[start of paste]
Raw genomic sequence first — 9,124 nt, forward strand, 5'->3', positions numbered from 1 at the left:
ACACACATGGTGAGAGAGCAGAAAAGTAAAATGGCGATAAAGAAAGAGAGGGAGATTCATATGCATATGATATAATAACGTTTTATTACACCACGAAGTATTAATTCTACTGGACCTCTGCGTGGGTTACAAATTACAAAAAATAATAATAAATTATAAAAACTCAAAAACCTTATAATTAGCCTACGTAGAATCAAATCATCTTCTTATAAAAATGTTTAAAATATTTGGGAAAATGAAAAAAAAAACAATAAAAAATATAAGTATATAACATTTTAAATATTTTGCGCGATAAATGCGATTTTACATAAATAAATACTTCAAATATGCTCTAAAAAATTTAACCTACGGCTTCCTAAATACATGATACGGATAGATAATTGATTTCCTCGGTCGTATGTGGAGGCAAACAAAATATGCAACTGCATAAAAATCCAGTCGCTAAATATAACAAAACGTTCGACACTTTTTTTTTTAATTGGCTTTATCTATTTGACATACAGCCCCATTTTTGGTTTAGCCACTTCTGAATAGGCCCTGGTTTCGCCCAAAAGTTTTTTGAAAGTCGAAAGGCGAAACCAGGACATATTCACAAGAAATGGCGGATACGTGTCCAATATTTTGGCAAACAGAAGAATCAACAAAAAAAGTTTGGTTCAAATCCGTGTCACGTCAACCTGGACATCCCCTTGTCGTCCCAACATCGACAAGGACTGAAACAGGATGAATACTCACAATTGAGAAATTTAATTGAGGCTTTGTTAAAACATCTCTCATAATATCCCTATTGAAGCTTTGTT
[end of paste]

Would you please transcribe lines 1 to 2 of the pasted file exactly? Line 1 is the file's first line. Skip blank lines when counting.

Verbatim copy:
Raw genomic sequence first — 9,124 nt, forward strand, 5'->3', positions numbered from 1 at the left:
ACACACATGGTGAGAGAGCAGAAAAGTAAAATGGCGATAAAGAAAGAGAGGGAGATTCATATGCATATGATATAATAACGTTTTATTACACCACGAAGTATTAATTCTACTGGACCTCTGCGTGGGTTACAAATTACAAAAAATAATAATAAATTATAAAAACTCAAAAACCTTATAATTAGCCTACGTAGAATCAAATCATCTTCTTATAAAAATGTTTAAAATATTTGGGAAAATGAAAAAAAAAACAATAAAAAATATAAGTATATAACATTTTAAATATTTTGCGCGATAAATGCGATTTTACATAAATAAATACTTCAAATATGCTCTAAAAAATTTAACCTACGGCTTCCTAAATACATGATACGGATAGATAATTGATTTCCTCGGTCGTATGTGGAGGCAAACAAAATATGCAACTGCATAAAAATCCAGTCGCTAAATATAACAAAACGTTCGACACTTTTTTTTTTAATTGGCTTTATCTATTTGACATACAGCCCCATTTTTGGTTTAGCCACTTCTGAATAGGCCCTGGTTTCGCCCAAAAGTTTTTTGAAAGTCGAAAGGCGAAACCAGGACATATTCACAAGAAATGGCGGATACGTGTCCAATATTTTGGCAAACAGAAGAATCAACAAAAAAAGTTTGGTTCAAATCCGTGTCACGTCAACCTGGACATCCCCTTGTCGTCCCAACATCGACAAGGACTGAAACAGGATGAATACTCACAATTGAGAAATTTAATTGAGGCTTTGTTAAAACATCTCTCATAATATCCCTATTGAAGCTTTGTT